To be sure, we must protect our rights to make health-related decisions that impact our bodies. To violate our right to bodily autonomy for one type of health decision is to set a dangerous precedent for violating our right to bodily autonomy for other health decisions. But as much as Americans love the narrative of individual liberty and personal responsibility in all realms of life (including health), infectious diseases do not conform to these principles.
They lay bare the cold hard reality that humans are interconnected social creatures whose decisions — and germs — impact others. When healthy people refuse to vaccinate themselves and their kids based on a philosophical or personal objection, they place others who cannot personally be immunized due to medical reasons — people who have a right to be in public spaces where germs are transmitted— at risk for being exposed to devastating illnesses without their knowledge or consent.
This includes infants and children who have no autonomy in making their own healthcare decisions, people of all ages who are immunocompromised, and pregnant women. When people falsely claim religious exemptions, an era where fewer people are affiliated with a religion (and no dominant religion is opposed to vaccines), they make a mockery out of those who have legitimate religious objections and jeopardize their freedom of religion.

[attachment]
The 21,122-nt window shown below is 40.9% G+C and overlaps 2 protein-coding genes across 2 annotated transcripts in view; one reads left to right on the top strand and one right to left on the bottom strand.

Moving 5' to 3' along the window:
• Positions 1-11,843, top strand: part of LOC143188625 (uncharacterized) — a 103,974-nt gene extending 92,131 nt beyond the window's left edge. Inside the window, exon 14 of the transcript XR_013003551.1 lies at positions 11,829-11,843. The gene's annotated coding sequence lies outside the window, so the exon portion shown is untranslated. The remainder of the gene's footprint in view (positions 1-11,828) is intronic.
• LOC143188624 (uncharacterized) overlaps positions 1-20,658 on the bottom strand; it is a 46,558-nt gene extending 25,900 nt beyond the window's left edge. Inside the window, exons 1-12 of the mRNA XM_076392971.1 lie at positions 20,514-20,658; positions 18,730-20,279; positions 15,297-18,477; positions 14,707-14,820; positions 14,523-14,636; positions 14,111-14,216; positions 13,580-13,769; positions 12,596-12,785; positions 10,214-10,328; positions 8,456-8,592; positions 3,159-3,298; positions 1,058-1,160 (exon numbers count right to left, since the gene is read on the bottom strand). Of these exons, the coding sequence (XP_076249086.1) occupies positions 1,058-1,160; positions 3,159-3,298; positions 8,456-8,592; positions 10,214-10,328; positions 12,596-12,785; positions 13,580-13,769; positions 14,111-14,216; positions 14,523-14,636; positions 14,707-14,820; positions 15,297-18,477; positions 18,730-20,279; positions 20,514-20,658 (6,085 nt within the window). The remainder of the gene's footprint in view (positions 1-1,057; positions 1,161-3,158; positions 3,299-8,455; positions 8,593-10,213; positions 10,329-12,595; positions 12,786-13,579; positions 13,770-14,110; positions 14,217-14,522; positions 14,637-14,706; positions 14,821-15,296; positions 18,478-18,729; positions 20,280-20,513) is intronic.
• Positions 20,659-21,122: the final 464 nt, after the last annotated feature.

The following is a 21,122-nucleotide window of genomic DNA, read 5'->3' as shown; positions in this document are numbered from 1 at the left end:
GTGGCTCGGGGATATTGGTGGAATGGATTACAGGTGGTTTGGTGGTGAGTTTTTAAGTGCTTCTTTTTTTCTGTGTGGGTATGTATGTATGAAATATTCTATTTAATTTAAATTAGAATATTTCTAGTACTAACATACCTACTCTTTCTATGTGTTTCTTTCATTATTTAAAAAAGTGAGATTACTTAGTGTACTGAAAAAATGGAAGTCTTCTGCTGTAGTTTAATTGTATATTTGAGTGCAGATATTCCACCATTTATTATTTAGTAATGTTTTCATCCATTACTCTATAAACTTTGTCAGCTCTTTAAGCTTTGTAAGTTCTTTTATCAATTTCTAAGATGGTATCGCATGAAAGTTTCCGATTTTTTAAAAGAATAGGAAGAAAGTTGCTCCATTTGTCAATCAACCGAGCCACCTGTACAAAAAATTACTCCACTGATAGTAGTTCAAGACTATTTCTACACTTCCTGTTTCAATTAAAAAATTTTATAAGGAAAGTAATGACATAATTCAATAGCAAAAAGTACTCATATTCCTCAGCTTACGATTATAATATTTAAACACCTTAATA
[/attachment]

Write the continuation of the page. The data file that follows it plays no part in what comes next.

It cannot be overstated: vaccines are one of the greatest public health achievements in human history. They have been so effective that the overwhelming majority of Americans cannot imagine how utterly devastating these diseases can be because almost no one —including healthcare providers — has seen the diseases unfold before their eyes. This makes it difficult for some to balance the potential risks and benefits of vaccines.
Yet the evidence overwhelmingly supports the safety of vaccinations. When I ask my public health nursing students to debate the pros and cons of mandating vaccinations for school-aged children using the best available scientific evidence to support their position, nobody wants to sign up for the side arguing against vaccinating children.